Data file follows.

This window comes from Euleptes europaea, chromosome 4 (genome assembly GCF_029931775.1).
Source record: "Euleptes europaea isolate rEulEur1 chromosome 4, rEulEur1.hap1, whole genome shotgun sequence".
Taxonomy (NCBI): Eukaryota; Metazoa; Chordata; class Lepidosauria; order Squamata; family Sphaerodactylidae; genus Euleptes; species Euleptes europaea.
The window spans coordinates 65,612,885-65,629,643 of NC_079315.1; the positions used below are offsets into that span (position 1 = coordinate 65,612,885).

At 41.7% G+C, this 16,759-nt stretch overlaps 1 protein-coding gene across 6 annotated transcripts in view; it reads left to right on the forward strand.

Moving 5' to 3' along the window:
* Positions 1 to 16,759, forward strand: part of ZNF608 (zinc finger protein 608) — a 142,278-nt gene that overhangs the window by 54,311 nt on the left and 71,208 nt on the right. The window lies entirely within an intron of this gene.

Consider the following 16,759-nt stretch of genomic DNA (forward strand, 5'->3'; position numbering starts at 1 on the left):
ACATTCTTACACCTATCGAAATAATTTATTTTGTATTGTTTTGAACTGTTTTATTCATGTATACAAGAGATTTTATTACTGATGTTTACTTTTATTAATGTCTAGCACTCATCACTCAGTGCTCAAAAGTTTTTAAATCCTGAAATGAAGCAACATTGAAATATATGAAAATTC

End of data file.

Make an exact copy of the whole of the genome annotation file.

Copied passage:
This window comes from Euleptes europaea, chromosome 4 (genome assembly GCF_029931775.1).
Source record: "Euleptes europaea isolate rEulEur1 chromosome 4, rEulEur1.hap1, whole genome shotgun sequence".
Taxonomy (NCBI): Eukaryota; Metazoa; Chordata; class Lepidosauria; order Squamata; family Sphaerodactylidae; genus Euleptes; species Euleptes europaea.
The window spans coordinates 65,612,885-65,629,643 of NC_079315.1; the positions used below are offsets into that span (position 1 = coordinate 65,612,885).

At 41.7% G+C, this 16,759-nt stretch overlaps 1 protein-coding gene across 6 annotated transcripts in view; it reads left to right on the forward strand.

Moving 5' to 3' along the window:
* Positions 1 to 16,759, forward strand: part of ZNF608 (zinc finger protein 608) — a 142,278-nt gene that overhangs the window by 54,311 nt on the left and 71,208 nt on the right. The window lies entirely within an intron of this gene.

Consider the following 16,759-nt stretch of genomic DNA (forward strand, 5'->3'; position numbering starts at 1 on the left):
ACATTCTTACACCTATCGAAATAATTTATTTTGTATTGTTTTGAACTGTTTTATTCATGTATACAAGAGATTTTATTACTGATGTTTACTTTTATTAATGTCTAGCACTCATCACTCAGTGCTCAAAAGTTTTTAAATCCTGAAATGAAGCAACATTGAAATATATGAAAATTC